Anyway, this is going to be an interesting blog to watch. Today Kevin is talking about the future of the browser and the legs of HTML.
Sat, 01 Feb 2003 20:38:07 GMT
To the crew of the Columbia - What is there to say but we are humbled and saddened by the sacrafice you made for us in the pursuit of knowledge.
Rest in peace with our thanks.
Rick D. Husband
William C. McCool
Michael P. Anderson
David M. Brown
Fri, 31 Jan 2003 22:04:00 GMT
Blogging in the news (again) - c|net news - Nice article on the value of blogging in software development and the people that are starting blogs to take advantage of that. We have been doing this for 9 months now and the response has been excellent. We have been able to let people know about things early and get information out to people. We also get to present an anti-piracy message to all the folks that come here looking for serial numbers and cracks which is a really large number of folks...
Anyway the story talks about Dan Bricklin and Mitch Kapor, computer visionary folks that have been using blogs. Dan has been around for ages, but Mitch is newish to the blogosphere so welcome Mitch.
Thu, 30 Jan 2003 20:00:56 GMTNews from Matt - Sorry I missed yesterday. I am working on three new specs for extensions for upcoming Developer Resource Kits.. WOOHOO! I love doing technical stuff. When they are announced, I will talk about them more fully. Think you are going to like them.
Thu, 30 Jan 2003 19:59:46 GMT
The Made with Macromedia Library - (from Bob Tartar's blog) - There have been some questions & concerns about Internet Archive and the Made with Macromedia program. There were erroneous reports of Macromedia "donating" 10,000 CD ROMS containing content authored in Macromedia Director and Authorware, and submitted to Macromedia through the Made with Macromedia program.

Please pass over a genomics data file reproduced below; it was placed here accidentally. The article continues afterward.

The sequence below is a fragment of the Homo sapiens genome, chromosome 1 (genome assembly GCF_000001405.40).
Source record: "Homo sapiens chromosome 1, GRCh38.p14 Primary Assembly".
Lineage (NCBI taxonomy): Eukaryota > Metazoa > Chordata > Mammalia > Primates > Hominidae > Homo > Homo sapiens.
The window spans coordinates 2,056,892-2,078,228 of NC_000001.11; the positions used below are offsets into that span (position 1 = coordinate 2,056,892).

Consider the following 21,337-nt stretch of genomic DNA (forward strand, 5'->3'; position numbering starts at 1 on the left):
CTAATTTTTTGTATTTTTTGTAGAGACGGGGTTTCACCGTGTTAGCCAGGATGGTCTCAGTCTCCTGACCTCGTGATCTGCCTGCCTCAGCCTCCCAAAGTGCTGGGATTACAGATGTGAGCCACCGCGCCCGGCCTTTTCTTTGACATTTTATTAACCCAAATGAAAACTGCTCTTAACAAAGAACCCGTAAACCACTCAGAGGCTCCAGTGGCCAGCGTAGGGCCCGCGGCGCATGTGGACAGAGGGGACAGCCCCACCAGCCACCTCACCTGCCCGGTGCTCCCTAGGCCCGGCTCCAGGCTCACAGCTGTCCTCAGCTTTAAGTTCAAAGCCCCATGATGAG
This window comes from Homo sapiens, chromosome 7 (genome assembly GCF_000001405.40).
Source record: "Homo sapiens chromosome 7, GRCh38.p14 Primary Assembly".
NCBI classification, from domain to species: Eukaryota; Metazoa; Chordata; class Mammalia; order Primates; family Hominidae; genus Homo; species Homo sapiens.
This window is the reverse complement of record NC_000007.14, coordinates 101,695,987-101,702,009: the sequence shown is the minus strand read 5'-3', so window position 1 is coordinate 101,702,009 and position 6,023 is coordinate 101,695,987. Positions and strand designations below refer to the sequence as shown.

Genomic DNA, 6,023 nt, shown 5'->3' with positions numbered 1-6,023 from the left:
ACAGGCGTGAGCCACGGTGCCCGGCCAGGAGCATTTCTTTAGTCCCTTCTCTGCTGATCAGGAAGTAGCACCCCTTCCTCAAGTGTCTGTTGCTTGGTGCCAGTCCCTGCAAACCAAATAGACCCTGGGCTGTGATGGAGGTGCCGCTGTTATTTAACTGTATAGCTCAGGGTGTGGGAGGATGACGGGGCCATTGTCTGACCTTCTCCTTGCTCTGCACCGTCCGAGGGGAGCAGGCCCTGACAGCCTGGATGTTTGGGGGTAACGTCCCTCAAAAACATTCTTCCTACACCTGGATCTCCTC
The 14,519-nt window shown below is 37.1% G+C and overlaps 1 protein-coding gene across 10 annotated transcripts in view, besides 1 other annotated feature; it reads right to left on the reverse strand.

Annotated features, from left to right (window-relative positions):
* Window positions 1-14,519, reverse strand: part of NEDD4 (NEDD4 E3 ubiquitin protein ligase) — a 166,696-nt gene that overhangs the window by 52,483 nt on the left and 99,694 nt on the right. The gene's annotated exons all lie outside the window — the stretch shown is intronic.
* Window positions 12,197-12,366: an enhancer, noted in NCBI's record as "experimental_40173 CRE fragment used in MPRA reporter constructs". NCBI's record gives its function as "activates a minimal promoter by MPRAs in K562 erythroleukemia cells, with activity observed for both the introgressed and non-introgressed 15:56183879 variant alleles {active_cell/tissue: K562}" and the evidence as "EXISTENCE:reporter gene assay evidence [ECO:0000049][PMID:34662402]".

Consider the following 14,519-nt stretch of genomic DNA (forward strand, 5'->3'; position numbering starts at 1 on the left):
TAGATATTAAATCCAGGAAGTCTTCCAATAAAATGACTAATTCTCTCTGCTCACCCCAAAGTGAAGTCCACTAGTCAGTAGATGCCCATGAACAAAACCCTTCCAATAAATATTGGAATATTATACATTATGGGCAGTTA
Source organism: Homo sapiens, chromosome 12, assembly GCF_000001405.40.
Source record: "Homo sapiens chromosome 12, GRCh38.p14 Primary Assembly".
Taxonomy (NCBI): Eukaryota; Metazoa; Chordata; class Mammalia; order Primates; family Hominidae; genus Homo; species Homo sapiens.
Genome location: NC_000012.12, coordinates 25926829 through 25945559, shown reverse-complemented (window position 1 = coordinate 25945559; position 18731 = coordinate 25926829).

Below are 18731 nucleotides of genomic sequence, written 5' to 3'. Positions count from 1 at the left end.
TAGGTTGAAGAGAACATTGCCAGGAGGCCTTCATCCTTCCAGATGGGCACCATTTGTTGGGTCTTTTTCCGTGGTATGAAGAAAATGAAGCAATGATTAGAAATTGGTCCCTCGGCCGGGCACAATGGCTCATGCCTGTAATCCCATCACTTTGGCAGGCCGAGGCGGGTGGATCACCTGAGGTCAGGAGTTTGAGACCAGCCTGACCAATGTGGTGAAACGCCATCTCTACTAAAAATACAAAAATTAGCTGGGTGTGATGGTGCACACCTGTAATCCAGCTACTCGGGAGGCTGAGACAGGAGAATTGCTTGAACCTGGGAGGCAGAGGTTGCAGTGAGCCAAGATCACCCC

We provided the database of Made with Macromedia submissions to the Internet Archive in order to accelerate the process of creating an online catalog. We agreed with the Internet Archive that publishing this catalog to the Internet was a valuable resource for developers and historians. This database is currently available from the Internet Archive servers at archive.org.
The Internet Archive contacted 5 developers and publishers and secured rights to freely distribute the content of their multimedia applications from the Archive.org website. If you are a developer within the Made with Macromedia program, your content will not be made available without your express legal permission. Should you wish to make your content available, please contact firstname.lastname@example.org.